The VIX, meanwhile, rose 22 percent in the past week to 12.59, still a relatively low level, but a sign that more market participants are hedging. The VIX is the CBOE's Volatility Index, a measure of market expectations of near term volatility based on stock index options prices.

The Dow in the past week declined 0.7 percent to 16,943, and the S&P 500 was off 0.9 percent at 1,967. The Nasdaq fell 1.6 percent, to 4,415. The worst performer, however, was the Russell 2000, off about 4 percent, to 1,159, in its worst weekly decline in two years.

"In the context that the Fed is on the verge of tightening policy, the riskiest area of the market is high multiple stocks," said Adams. A number of analysts have warned that the stocks in the small cap Russell 2000 are overvalued, at a forward price-to-earnings ratio of about 19. "If you're going to paint things with a broad brush, small cap multiple expansion was multiple the large caps. It was extraordinary, and small caps are at risk in an environment where multiples are not a driver of stocks. There's also domestic exposure and consumer."

Adams recently changed her view on sectors and says those where earnings are most at risk are consumer-related. "It's really difficult to make a case for anything consumer-related."

Expectations are way too high for spending, and consumers were hit by the slowdown and weather impact in the fourth and first quarters.

"It's not that the consumer is really falling apart. They'renot the accelerating part of the economy. They're not the accelerating part ofthe earnings stream into the S&P 500," she said. Just in the past week, a number of consumer related companies warned that the economy has impacted their customers—including Container Stores, Lumber Liquidators and Wal-Mart.

"In anticipation of rates increasing next year, investors have started to rotate out of these sectors," Adams said.

She recently upgraded materials, and energy and continues an overweight on technology, all sectors showing improvements in earnings.

"Parts of the index where earnings were dormant are coming alive. That's creating thistransition in sector performance," Adams said, adding tech is benefitting from apickup in capital spending. "We're seeing the tech numbers improving dramatically. Tech is of the only sector other than health care that has seen positive earnings revisions."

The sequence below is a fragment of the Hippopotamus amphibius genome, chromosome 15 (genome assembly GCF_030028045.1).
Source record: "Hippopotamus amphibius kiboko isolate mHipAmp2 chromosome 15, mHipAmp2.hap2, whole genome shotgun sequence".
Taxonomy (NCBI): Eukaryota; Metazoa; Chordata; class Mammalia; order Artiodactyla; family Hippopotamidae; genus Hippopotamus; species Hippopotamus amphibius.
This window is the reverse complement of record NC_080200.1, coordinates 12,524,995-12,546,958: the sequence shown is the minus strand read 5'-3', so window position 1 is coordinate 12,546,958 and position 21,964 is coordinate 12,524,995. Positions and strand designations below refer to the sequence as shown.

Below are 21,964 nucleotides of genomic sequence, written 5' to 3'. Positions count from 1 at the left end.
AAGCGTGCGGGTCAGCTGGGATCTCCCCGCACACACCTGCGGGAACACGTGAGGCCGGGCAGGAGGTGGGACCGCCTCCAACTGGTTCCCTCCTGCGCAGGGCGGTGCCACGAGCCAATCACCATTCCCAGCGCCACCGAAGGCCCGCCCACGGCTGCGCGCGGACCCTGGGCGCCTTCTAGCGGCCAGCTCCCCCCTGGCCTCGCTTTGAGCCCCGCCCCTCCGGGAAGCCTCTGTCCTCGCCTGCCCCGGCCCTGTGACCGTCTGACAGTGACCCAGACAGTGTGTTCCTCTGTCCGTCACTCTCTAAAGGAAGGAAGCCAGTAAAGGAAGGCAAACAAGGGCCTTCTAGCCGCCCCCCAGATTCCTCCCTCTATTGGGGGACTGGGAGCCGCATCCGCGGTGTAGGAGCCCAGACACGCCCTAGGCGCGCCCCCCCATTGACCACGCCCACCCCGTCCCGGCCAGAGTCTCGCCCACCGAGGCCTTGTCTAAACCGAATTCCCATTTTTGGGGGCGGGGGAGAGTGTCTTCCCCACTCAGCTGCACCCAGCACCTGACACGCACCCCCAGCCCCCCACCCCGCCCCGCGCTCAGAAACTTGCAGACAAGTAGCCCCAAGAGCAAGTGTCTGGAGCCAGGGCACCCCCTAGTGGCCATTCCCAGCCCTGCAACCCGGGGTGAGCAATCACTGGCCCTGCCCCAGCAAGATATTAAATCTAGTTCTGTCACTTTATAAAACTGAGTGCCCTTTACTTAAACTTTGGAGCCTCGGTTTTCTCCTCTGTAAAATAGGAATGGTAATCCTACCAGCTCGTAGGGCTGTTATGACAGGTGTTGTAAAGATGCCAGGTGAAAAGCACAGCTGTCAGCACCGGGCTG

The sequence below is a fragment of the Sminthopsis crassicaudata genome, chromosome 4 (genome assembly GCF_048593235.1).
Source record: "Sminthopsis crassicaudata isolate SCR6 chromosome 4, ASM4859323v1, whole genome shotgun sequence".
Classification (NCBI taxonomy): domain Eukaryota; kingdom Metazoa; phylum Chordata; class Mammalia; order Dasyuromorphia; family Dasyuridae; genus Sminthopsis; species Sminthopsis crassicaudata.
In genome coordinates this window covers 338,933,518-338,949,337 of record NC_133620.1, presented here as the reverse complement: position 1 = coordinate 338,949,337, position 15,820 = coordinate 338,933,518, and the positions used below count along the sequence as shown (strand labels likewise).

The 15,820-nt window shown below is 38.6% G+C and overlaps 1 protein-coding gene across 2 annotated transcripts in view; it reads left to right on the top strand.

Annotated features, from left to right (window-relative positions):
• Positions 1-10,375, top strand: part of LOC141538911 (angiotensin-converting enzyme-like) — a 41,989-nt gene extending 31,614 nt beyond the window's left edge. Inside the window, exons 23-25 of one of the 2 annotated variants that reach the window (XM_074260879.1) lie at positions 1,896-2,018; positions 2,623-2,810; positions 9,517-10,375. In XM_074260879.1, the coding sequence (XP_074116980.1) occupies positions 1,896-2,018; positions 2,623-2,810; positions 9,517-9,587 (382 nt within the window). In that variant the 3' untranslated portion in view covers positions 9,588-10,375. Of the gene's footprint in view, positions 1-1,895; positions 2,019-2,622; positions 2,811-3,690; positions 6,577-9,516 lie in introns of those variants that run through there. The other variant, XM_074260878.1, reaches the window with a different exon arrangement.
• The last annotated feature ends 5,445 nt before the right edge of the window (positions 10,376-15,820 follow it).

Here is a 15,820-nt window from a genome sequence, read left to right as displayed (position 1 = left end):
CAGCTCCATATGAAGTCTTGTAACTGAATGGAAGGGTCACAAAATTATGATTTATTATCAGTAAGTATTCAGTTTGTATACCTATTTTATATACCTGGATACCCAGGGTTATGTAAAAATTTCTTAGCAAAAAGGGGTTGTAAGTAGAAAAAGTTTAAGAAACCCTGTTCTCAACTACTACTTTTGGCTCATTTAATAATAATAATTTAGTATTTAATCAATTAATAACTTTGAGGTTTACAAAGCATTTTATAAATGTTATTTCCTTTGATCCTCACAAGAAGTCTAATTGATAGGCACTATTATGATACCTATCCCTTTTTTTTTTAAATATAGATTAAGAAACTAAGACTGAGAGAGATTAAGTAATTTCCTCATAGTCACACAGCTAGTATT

About 55 S&P 500 companies report in the week ahead, many of them financials like Goldman Sachs and J.P. Morgan and big tech names, like Google and Intel.

Read MoreWhat to watch for in tech earnings next week

What to Watch

Monday

Earnings: Citigroup, J.B. Hunt

Tuesday

Earnings: Goldman Sachs, Johnson and Johnson, JP MorganChase, Intel, Yahoo, CSX, Pinnacle Financial, Commerce Bancshares

8:30 a.m.: Retail sales

8:30 a.m.: Import prices

8:30 a.m.: Empire State survey

10:00 a.m.: Business inventories

10:00 a.m.: Fed Chair Janet Yellen before Senate Banking for semiannual testimony on economy

Wednesday

Earnings: Bank of America, BlackRock, PNC Financial, Northern Trust, US Bancorp, Charles Schwab, Abbott Labs, Yum Brands, eBay, United Rentals, Textron, St. Jude Medical, Taiwan Semiconductor, First Republic Bank, SanDisk

8:30 a.m.: PPI

9:00 a.m.: TIC data

9:15 a.m.: Industrial production

10:00 a.m.: NAHB survey

10:00 a.m.: Fed Chair Yellen before House Financial Services Committee for semiannual testimony

2:00 p.m.: Beige book

Thursday

Earnings: IBM, Google, Morgan Stanley, Blackstone, KeyCorp, AutoNation, Novartis, SAP, Philip Morris, UnitedHealth, Baker Hughes, Capital One, Celanese, Cypress Semi, Sherwin-Williams, Danaher, Canadian Pacific Railway, Seagate Technologies

830 a.m.: Initial claims

8:30 a.m.: Housing starts

10:00 a.m.: Philadelphia Fed survey

Friday

Earnings: General Electric, Honeywell, Kansas City Southern, Bank of NY Mellon, Ericsson, VF Corp, Interpublic

9:55 a.m.: Consumer sentiment

10:00 a.m.: Leading indicators

—By CNBC's Patti Domm

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Featured

  • Patti Domm

    Patti Domm is CNBC Executive Editor, News, responsible for news coverage of the markets and economy.

  • A CNBC reporter since 1990, Bob Pisani covers Wall Street from the floor of the New York Stock Exchange.

  • CNBC Senior Commodities Correspondent and Personal Finance Correspondent

  • JeeYeon Park is a writer for CNBC.com. Follow her on Twitter: @JeeYeonParkCNBC